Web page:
Expansion of a restricted residual host T reg-cell repertoire is dependent on IL-2 following experimental autologous hematopoietic stem transplantation

Allison L. Bayer, Jackeline Chirinos, Cecilia Cabello, Jing Yang, Takaji Matsutani, Thomas R. Malek, Robert B. Levy

Research output: Contribution to journalArticlepeer-review

9 Scopus citations

Abstract

We previously identified a population of residual T reg cells following autologous hematopoietic stem transplantation (HSCT), that rapidly undergoes significant expansion in lymphopenic transplant recipients prior to repopulation by donor de novo derived T reg cells. These CD4 +Foxp3 + T cells provide protection from the development of autoimmune disease. Although ablative conditioning results in excess IL-7 and IL-15, IL-2 is typically not found at high levels following autologous HSCT. We therefore examined the role of these three STAT-5 signaling cytokines in the expansion of residual T reg cells after autologous HSCT. The present study found that the residual T reg cell population included surviving peripheral host Foxp3 +CD4 + T cells whose expansion was critically dependent on IL-2, which could be solely provided by surviving host cells. IL-7 was found to contribute to T reg cell homeostasis, however, not as a growth factor but rather for their persistence. In conjunction with this expansion, TCR spectratype analyses revealed that the residual host T reg-cell compartment differed from that present in non-conditioned healthy mice since the residual host Treg cells exhibit a limited TCR diversity. Collectively, these data indicate that the proliferation of T reg and T effector (T eff) cells post-HSCT utilize separate pools of cytokines which has important implications regarding the development of clinical strategies to elicit the desired immune responses in patients post-transplant.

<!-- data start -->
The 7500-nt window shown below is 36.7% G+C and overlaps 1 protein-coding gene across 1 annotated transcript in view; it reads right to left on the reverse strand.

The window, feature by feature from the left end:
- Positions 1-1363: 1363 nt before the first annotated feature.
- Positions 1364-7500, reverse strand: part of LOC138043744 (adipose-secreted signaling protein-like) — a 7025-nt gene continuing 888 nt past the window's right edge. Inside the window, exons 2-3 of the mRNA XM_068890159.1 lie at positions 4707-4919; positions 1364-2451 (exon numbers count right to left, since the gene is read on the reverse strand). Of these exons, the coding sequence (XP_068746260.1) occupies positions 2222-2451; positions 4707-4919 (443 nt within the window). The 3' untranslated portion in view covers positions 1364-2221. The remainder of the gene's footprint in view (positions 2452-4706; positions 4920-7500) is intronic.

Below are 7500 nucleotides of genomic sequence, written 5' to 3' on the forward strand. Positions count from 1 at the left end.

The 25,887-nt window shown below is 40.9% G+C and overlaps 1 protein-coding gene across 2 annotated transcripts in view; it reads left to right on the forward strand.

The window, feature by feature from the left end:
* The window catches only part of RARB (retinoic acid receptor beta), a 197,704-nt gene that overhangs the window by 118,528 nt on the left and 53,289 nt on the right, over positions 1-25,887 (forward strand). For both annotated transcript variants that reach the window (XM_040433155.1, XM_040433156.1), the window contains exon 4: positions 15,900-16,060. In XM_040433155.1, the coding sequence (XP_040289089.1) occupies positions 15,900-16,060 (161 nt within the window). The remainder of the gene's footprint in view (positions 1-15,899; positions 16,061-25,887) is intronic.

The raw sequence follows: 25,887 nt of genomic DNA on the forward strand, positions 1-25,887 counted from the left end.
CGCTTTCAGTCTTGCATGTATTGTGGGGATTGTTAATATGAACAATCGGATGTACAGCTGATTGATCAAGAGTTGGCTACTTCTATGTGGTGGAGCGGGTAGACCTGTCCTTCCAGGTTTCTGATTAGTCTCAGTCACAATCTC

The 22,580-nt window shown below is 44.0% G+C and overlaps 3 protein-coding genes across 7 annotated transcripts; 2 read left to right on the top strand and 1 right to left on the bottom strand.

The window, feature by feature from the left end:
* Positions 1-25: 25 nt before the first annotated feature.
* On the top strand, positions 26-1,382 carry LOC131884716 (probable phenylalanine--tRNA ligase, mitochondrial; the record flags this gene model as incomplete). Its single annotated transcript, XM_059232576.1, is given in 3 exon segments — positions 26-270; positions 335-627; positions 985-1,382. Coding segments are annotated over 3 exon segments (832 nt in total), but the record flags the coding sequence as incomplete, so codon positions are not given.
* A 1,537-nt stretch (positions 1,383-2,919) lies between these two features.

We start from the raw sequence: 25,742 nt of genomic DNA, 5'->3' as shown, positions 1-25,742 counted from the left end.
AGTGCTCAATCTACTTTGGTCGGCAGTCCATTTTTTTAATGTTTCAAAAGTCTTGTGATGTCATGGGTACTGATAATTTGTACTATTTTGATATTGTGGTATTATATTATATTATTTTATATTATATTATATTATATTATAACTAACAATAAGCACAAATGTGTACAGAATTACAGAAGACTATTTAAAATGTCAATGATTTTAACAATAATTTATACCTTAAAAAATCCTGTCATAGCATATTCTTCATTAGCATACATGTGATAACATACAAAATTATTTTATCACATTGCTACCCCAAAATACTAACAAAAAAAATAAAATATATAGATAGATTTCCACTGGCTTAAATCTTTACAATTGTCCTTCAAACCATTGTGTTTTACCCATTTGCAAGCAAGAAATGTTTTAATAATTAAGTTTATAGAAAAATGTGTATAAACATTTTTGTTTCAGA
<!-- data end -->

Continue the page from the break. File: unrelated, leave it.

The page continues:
Original languageEnglish (US)
Pages (from-to)3467-3478
Number of pages12
JournalEuropean Journal of Immunology
Volume41
Issue number12
DOIs
StatePublished - Dec 2011

Keywords

  • BM
  • CD4 T cells
  • Cytokines
  • T regulatory cell
  • Transplantation

ASJC Scopus subject areas

  • Immunology
  • Immunology and Allergy

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